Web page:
Los Angeles County District Attorney George Gascón announced Monday that his office is dismissing and sealing roughly 58,000 cannabis-related convictions, but convictions secured through the Pasadena City Attorney’s Office will remain in place, officials said.
The tens of thousands of convictions are to be dismissed “as part of [Gascón’s] ongoing efforts to reverse the injustices of drug laws,” District Attorney’s Office spokesman Greg Risling said in a written statement.
Additionally, the records of the cases will be sealed, he added.
“Dismissing these convictions means the possibility of a better future to thousands of disenfranchised people who are receiving this long-needed relief,” Gascón said. “It clears the path for them to find jobs, housing and other services that previously were denied to them because of unjust cannabis laws.”
But the policy is limited to the L.A. County District Attorney’s Office.
Felony cases that originate in Pasadena are turned over to the L.A. County District Attorney’s Office for prosecution.
But misdemeanor and infraction cases originating in the city are prosecuted by the Pasadena City Attorney’s Office, and those cases would not be dismissed under Gascón new policy, Pasadena Chief Prosecutor Michael Dowd said.
“Our convictions remain in place,” he said. “The actions of [the L.A. County District Attorney’s Office] do not affect our cases.”
Last year, however, the Pasadena City Attorney’s Office dismissed about 250 marijuana-related convictions after the L.A. County D.A.’s Office moved to dismiss about 66,000 such cases under state Assembly Bill 1793, which directed prosecutors to affirmatively review cannabis-related convictions.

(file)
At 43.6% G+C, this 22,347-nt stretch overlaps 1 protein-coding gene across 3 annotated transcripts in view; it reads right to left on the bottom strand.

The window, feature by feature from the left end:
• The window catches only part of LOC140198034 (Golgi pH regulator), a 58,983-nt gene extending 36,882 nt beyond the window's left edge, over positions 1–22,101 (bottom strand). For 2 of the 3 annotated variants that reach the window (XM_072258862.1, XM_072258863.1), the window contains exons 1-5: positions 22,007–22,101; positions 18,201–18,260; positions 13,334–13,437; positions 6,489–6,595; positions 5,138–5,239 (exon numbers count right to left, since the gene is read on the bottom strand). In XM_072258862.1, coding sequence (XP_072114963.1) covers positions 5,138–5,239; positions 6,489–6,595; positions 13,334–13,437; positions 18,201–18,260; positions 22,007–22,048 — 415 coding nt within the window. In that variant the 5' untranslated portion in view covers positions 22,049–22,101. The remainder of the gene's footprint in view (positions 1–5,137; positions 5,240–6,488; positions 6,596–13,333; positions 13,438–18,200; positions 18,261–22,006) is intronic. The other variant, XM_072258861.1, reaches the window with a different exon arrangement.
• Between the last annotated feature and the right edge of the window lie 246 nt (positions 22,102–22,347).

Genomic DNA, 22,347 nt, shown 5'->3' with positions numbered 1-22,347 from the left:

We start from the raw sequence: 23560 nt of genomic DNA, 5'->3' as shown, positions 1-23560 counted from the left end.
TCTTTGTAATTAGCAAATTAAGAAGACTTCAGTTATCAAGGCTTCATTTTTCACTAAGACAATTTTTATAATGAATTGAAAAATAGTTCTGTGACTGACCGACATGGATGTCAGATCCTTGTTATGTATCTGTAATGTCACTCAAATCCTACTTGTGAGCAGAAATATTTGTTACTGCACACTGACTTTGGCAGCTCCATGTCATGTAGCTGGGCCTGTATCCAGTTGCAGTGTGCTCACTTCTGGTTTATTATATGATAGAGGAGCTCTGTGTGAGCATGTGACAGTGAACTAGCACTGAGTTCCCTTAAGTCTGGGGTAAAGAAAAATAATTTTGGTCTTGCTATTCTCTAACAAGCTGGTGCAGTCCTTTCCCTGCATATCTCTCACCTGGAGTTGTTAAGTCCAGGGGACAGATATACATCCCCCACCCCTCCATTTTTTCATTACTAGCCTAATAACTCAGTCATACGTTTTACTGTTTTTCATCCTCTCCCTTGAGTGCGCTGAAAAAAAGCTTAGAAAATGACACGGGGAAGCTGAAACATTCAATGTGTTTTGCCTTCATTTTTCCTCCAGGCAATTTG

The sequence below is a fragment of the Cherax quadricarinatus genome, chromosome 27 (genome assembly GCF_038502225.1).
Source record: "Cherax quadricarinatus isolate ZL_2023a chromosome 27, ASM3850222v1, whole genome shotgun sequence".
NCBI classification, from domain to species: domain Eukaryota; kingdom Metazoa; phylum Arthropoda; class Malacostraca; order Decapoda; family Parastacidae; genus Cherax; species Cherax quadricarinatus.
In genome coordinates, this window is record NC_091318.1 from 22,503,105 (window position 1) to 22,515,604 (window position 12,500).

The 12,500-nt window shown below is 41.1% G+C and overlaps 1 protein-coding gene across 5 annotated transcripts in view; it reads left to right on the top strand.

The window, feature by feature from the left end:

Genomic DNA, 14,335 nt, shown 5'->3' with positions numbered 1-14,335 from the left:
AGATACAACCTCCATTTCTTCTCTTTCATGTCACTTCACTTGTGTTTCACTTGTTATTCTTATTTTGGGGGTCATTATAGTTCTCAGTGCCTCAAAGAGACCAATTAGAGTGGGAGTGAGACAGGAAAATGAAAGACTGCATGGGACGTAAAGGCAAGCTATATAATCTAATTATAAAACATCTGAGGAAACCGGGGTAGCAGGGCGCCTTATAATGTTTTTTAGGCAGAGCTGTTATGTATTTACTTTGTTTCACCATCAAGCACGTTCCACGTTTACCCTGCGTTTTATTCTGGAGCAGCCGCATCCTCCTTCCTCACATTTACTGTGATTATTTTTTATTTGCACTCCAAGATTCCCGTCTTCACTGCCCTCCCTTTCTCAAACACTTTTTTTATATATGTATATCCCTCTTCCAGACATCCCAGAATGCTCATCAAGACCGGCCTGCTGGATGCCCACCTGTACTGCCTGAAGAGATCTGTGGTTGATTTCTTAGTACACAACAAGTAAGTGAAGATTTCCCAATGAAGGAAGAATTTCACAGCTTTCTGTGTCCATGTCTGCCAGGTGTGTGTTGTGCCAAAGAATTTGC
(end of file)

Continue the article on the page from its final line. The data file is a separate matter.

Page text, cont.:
The dismissal’s last year were based on records furnished by the California Department of Justice, according to Risling. Monday’s action came after an additional analysis of data by county prosecutors.
Further examination of Los Angeles County court records uncovered approximately 58,000 felony and misdemeanor cases dating back more than three decades that are eligible for dismissal,” he said.
Former National Drug Policy Alliance Director Lynne Lyman commended the decision.
“This is the unfinished work of Proposition 64,” she said. “We created the opportunity for old cannabis convictions to be cleared, but it was up to local district attorneys to actually make it happen.”
“Proposition 64 was always about more than legal weed, it was an intentional effort to repair the past harms of the war on drugs and cannabis prohibition, which disproportionately targeted people of color,” according to Lyman. “I applaud District Attorney Gascón for taking this action to help nearly 60,000 Angelenos have their records fully sealed.”
Gascón was a co-author of Proposition 64, which made marijuana legal for adults in California in 2016.
Felicia Carbajal, who serves as executive director and community leader of The Social Impact Center, agreed.
“I have made it my life mission to help and support people who have been impacted by the ‘war on drugs,’” she said. “Giving people with cannabis convictions a new lease on life by expunging the records is something I have worked on for years and I am grateful that we can now make it happen.”
L.A. County Public Defender Ricardo Garcia was also on-hand to support dismissals.
“District Attorney Gascón has taken another important step toward justice reform. Today’s mass dismissal of cannabis convictions restores dignity and provides new opportunities to those who have been unfairly impacted by outdated, tough-on-crime anti-drug laws,” he said. “Many are our most vulnerable community members who deserve our care and support.”
Monday’s action coincided with the “Week of Action and Awareness,” formerly known as National Expungement Week, between Sept. 26 and Oct. 3, officials said.